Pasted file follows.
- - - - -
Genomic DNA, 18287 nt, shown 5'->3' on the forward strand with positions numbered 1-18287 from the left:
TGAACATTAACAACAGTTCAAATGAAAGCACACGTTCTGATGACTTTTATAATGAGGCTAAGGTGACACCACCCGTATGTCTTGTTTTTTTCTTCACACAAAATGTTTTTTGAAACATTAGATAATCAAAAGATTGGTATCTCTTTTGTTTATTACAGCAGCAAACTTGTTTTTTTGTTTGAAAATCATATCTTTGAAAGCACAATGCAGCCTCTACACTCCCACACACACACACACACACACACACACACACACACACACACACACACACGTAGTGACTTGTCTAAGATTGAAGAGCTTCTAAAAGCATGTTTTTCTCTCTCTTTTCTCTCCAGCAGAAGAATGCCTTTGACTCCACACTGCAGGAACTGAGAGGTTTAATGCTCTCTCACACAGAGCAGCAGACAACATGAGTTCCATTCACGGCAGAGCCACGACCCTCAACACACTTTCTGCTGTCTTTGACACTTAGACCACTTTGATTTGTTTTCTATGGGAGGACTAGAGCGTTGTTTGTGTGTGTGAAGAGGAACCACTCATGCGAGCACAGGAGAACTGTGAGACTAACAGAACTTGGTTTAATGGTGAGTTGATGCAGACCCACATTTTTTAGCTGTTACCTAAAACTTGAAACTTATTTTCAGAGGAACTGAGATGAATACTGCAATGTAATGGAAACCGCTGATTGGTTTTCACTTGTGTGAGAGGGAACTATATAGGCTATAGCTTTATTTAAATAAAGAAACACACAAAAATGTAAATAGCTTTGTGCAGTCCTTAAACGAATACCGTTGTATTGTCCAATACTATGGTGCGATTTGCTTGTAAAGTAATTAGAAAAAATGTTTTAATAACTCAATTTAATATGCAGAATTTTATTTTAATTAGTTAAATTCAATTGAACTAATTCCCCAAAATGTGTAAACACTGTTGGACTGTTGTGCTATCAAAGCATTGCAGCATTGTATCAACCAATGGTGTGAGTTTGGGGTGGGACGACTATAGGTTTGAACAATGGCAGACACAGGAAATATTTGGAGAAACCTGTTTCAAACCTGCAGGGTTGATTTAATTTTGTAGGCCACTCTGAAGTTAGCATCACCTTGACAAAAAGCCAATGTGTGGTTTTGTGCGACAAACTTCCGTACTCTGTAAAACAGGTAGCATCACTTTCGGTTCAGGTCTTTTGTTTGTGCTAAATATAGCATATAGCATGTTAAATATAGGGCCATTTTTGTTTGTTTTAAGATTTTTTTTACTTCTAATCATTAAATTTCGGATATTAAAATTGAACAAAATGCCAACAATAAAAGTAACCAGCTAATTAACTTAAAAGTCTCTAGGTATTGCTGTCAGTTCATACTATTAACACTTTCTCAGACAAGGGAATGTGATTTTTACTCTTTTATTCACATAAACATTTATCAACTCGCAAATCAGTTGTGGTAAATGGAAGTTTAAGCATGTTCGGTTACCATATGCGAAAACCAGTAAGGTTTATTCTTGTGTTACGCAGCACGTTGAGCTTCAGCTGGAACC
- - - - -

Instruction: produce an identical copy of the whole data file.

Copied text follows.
Genomic DNA, 18287 nt, shown 5'->3' on the forward strand with positions numbered 1-18287 from the left:
TGAACATTAACAACAGTTCAAATGAAAGCACACGTTCTGATGACTTTTATAATGAGGCTAAGGTGACACCACCCGTATGTCTTGTTTTTTTCTTCACACAAAATGTTTTTTGAAACATTAGATAATCAAAAGATTGGTATCTCTTTTGTTTATTACAGCAGCAAACTTGTTTTTTTGTTTGAAAATCATATCTTTGAAAGCACAATGCAGCCTCTACACTCCCACACACACACACACACACACACACACACACACACACACACACACACACGTAGTGACTTGTCTAAGATTGAAGAGCTTCTAAAAGCATGTTTTTCTCTCTCTTTTCTCTCCAGCAGAAGAATGCCTTTGACTCCACACTGCAGGAACTGAGAGGTTTAATGCTCTCTCACACAGAGCAGCAGACAACATGAGTTCCATTCACGGCAGAGCCACGACCCTCAACACACTTTCTGCTGTCTTTGACACTTAGACCACTTTGATTTGTTTTCTATGGGAGGACTAGAGCGTTGTTTGTGTGTGTGAAGAGGAACCACTCATGCGAGCACAGGAGAACTGTGAGACTAACAGAACTTGGTTTAATGGTGAGTTGATGCAGACCCACATTTTTTAGCTGTTACCTAAAACTTGAAACTTATTTTCAGAGGAACTGAGATGAATACTGCAATGTAATGGAAACCGCTGATTGGTTTTCACTTGTGTGAGAGGGAACTATATAGGCTATAGCTTTATTTAAATAAAGAAACACACAAAAATGTAAATAGCTTTGTGCAGTCCTTAAACGAATACCGTTGTATTGTCCAATACTATGGTGCGATTTGCTTGTAAAGTAATTAGAAAAAATGTTTTAATAACTCAATTTAATATGCAGAATTTTATTTTAATTAGTTAAATTCAATTGAACTAATTCCCCAAAATGTGTAAACACTGTTGGACTGTTGTGCTATCAAAGCATTGCAGCATTGTATCAACCAATGGTGTGAGTTTGGGGTGGGACGACTATAGGTTTGAACAATGGCAGACACAGGAAATATTTGGAGAAACCTGTTTCAAACCTGCAGGGTTGATTTAATTTTGTAGGCCACTCTGAAGTTAGCATCACCTTGACAAAAAGCCAATGTGTGGTTTTGTGCGACAAACTTCCGTACTCTGTAAAACAGGTAGCATCACTTTCGGTTCAGGTCTTTTGTTTGTGCTAAATATAGCATATAGCATGTTAAATATAGGGCCATTTTTGTTTGTTTTAAGATTTTTTTTACTTCTAATCATTAAATTTCGGATATTAAAATTGAACAAAATGCCAACAATAAAAGTAACCAGCTAATTAACTTAAAAGTCTCTAGGTATTGCTGTCAGTTCATACTATTAACACTTTCTCAGACAAGGGAATGTGATTTTTACTCTTTTATTCACATAAACATTTATCAACTCGCAAATCAGTTGTGGTAAATGGAAGTTTAAGCATGTTCGGTTACCATATGCGAAAACCAGTAAGGTTTATTCTTGTGTTACGCAGCACGTTGAGCTTCAGCTGGAACC